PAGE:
Some of you may know me well enough that although I've always felt I had great faith, I never did anything but argue with God. I constantly am expecting proof of the Divine. So I said, "Well, if the Divine wants me to do that, let the Divine show me how."

I waited patiently. One year went by, nothing happened. A second year went by, nothing happened. I became a little impatient, so I thought, I'll go back and see that woman. So I went back to the Ashram in '64. Unfortunately, if you know the history, you know that at the end of '62, Mother became what is known as "not well." The doctors had one opinion, and she had another; if you read the Agenda, you know what she thought. In any case, she was no longer to be seen as often. She no longer came down on the balcony. (In '62 I'd had the privilege of seeing her every morning from 6:15 to 6:30. We could all stand below her balcony and she would come out; this is where she had seen the heads around my head.)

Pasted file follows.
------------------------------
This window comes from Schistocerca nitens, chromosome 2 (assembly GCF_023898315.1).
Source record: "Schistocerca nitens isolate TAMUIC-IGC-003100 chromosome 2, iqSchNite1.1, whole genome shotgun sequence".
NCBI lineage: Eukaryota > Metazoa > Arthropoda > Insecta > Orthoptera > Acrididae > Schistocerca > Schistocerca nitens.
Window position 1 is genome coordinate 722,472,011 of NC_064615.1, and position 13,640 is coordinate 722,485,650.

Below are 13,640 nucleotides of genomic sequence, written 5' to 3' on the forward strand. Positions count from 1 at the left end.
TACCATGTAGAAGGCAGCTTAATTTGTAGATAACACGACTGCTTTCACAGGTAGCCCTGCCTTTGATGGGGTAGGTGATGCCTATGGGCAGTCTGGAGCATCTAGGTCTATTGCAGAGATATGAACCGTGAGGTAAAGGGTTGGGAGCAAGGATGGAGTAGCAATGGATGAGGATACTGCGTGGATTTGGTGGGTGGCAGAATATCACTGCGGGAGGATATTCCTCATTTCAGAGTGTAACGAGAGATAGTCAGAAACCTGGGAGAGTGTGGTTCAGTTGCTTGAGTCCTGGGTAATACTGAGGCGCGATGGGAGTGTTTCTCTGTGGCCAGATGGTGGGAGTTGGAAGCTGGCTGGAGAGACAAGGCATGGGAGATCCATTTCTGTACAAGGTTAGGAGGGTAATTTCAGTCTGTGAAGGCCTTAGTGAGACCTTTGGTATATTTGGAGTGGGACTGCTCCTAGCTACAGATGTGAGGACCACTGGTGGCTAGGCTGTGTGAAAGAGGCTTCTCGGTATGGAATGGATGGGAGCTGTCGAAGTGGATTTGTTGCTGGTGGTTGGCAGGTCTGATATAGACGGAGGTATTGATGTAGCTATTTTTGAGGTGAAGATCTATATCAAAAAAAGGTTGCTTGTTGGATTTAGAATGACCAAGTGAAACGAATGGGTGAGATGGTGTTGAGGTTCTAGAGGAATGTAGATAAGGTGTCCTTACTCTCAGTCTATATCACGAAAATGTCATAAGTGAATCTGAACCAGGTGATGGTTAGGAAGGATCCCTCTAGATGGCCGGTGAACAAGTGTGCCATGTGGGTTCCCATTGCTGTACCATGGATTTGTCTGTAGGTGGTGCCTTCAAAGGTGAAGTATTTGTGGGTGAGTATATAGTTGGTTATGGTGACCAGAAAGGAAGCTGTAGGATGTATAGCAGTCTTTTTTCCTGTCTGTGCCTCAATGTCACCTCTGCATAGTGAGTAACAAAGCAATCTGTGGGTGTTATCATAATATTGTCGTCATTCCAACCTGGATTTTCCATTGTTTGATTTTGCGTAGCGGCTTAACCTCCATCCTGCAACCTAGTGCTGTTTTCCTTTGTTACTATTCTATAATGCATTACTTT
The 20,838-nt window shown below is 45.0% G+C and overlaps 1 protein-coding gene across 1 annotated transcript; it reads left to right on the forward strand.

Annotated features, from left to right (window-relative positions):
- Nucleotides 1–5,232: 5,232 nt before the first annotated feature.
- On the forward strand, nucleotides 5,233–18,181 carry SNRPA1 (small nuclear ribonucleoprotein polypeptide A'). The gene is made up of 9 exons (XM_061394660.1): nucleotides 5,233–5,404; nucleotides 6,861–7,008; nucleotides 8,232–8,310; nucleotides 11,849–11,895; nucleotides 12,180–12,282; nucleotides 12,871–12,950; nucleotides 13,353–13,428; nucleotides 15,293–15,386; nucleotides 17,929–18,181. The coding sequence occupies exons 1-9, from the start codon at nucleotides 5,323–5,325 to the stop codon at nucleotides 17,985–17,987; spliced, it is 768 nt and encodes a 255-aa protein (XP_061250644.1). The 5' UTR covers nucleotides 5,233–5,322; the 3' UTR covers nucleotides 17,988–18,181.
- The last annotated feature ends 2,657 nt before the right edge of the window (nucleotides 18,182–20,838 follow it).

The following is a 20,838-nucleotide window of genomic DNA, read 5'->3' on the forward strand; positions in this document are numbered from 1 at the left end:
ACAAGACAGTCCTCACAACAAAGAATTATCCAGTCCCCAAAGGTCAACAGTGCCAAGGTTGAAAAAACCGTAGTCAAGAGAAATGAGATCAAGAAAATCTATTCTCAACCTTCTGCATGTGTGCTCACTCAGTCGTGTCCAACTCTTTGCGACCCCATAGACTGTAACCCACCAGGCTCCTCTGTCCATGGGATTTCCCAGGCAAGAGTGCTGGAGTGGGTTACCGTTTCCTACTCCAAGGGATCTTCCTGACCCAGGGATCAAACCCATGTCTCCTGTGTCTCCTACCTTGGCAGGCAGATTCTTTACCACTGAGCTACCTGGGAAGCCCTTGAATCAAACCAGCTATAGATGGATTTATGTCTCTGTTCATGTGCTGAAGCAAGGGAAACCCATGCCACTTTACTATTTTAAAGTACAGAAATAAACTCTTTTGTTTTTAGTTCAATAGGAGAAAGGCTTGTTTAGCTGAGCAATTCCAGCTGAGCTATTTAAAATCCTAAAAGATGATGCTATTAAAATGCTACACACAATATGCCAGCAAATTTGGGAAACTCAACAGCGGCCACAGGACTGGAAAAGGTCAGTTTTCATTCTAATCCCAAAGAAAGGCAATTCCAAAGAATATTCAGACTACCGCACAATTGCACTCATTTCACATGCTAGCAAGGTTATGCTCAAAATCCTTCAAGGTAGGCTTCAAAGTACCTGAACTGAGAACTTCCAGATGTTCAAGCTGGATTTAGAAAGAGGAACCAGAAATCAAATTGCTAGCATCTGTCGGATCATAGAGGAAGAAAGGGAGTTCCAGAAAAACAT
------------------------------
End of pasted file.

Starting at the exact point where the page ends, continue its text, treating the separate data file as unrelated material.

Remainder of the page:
In any case, I went back in '64, and having heard that she had not really been well, I felt I could not take her time. She had too many precious things to do, and I didn't feel it was right of me.

Some of you may know Ann Harrison--she was a dear friend, the woman who actually introduced me to Sri Aurobindo and the Mother. She was at the Ashram. She said, "Samie, you are a child of the Mother. The Mother is here for her children. You can go and see her, she will want to see you." So I wrote Mother a note and said, "Mother dearest, if you will allow me, I would like to be able to see you." She wrote back, "Yes, you may come, but it will be a silent meeting." I didn't object to that at all. I thought it was a great privilege to be in her presence, silent or otherwise.

I went in to see her, and Mother was very fragile from the two-year period. I mean, she was very much there, but fragile. I did not sit on the floor, I sat on a kind of low seat. I was looking at Mother, she was looking at me, and I heard her telepathically say, "Now that you are here, if you wish, you may ask me a question." I looked up at her, because I really heard it in my head, and I said, "Mother, I am so grateful to be here. I have nothing to ask of you." And when I finished my statement, which was inside, she smiled, and she gave me that incredible smile again. That was 1964.